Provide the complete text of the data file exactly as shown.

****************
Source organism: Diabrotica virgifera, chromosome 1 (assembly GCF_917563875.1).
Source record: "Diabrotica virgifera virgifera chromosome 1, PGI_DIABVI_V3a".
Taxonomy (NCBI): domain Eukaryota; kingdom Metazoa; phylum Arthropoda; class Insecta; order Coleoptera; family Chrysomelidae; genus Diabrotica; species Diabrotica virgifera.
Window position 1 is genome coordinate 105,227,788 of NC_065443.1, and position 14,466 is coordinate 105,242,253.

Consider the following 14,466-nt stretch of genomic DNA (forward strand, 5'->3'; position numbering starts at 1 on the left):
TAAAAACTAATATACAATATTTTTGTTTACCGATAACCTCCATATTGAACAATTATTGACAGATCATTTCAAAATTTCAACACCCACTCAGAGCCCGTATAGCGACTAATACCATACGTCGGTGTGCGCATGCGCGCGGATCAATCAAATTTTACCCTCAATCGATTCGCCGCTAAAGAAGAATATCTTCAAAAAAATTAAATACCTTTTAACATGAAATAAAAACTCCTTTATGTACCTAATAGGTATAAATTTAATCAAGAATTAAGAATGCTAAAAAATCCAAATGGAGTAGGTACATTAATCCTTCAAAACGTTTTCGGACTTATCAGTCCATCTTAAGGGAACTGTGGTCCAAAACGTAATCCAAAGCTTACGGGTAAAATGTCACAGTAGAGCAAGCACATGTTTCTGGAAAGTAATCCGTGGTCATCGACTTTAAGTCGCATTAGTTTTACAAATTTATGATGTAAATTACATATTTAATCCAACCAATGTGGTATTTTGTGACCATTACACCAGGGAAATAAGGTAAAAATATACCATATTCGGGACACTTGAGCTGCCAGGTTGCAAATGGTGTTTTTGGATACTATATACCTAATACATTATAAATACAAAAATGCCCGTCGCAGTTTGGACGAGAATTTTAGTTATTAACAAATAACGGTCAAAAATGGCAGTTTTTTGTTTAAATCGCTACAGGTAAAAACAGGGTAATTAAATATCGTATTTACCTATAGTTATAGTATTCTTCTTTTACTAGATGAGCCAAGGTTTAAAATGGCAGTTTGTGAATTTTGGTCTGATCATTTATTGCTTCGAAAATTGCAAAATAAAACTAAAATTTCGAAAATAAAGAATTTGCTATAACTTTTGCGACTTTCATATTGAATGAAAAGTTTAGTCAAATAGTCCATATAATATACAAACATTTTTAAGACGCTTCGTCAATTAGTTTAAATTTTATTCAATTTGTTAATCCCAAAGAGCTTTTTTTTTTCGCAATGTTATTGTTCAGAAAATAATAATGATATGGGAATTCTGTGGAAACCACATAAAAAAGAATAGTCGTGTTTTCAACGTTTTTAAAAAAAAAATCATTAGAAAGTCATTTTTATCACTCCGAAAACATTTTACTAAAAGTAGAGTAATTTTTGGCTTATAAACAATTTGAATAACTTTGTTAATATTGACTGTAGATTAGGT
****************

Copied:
Source organism: Diabrotica virgifera, chromosome 1 (assembly GCF_917563875.1).
Source record: "Diabrotica virgifera virgifera chromosome 1, PGI_DIABVI_V3a".
Taxonomy (NCBI): domain Eukaryota; kingdom Metazoa; phylum Arthropoda; class Insecta; order Coleoptera; family Chrysomelidae; genus Diabrotica; species Diabrotica virgifera.
Window position 1 is genome coordinate 105,227,788 of NC_065443.1, and position 14,466 is coordinate 105,242,253.

Consider the following 14,466-nt stretch of genomic DNA (forward strand, 5'->3'; position numbering starts at 1 on the left):
TAAAAACTAATATACAATATTTTTGTTTACCGATAACCTCCATATTGAACAATTATTGACAGATCATTTCAAAATTTCAACACCCACTCAGAGCCCGTATAGCGACTAATACCATACGTCGGTGTGCGCATGCGCGCGGATCAATCAAATTTTACCCTCAATCGATTCGCCGCTAAAGAAGAATATCTTCAAAAAAATTAAATACCTTTTAACATGAAATAAAAACTCCTTTATGTACCTAATAGGTATAAATTTAATCAAGAATTAAGAATGCTAAAAAATCCAAATGGAGTAGGTACATTAATCCTTCAAAACGTTTTCGGACTTATCAGTCCATCTTAAGGGAACTGTGGTCCAAAACGTAATCCAAAGCTTACGGGTAAAATGTCACAGTAGAGCAAGCACATGTTTCTGGAAAGTAATCCGTGGTCATCGACTTTAAGTCGCATTAGTTTTACAAATTTATGATGTAAATTACATATTTAATCCAACCAATGTGGTATTTTGTGACCATTACACCAGGGAAATAAGGTAAAAATATACCATATTCGGGACACTTGAGCTGCCAGGTTGCAAATGGTGTTTTTGGATACTATATACCTAATACATTATAAATACAAAAATGCCCGTCGCAGTTTGGACGAGAATTTTAGTTATTAACAAATAACGGTCAAAAATGGCAGTTTTTTGTTTAAATCGCTACAGGTAAAAACAGGGTAATTAAATATCGTATTTACCTATAGTTATAGTATTCTTCTTTTACTAGATGAGCCAAGGTTTAAAATGGCAGTTTGTGAATTTTGGTCTGATCATTTATTGCTTCGAAAATTGCAAAATAAAACTAAAATTTCGAAAATAAAGAATTTGCTATAACTTTTGCGACTTTCATATTGAATGAAAAGTTTAGTCAAATAGTCCATATAATATACAAACATTTTTAAGACGCTTCGTCAATTAGTTTAAATTTTATTCAATTTGTTAATCCCAAAGAGCTTTTTTTTTTCGCAATGTTATTGTTCAGAAAATAATAATGATATGGGAATTCTGTGGAAACCACATAAAAAAGAATAGTCGTGTTTTCAACGTTTTTAAAAAAAAAATCATTAGAAAGTCATTTTTATCACTCCGAAAACATTTTACTAAAAGTAGAGTAATTTTTGGCTTATAAACAATTTGAATAACTTTGTTAATATTGACTGTAGATTAGGT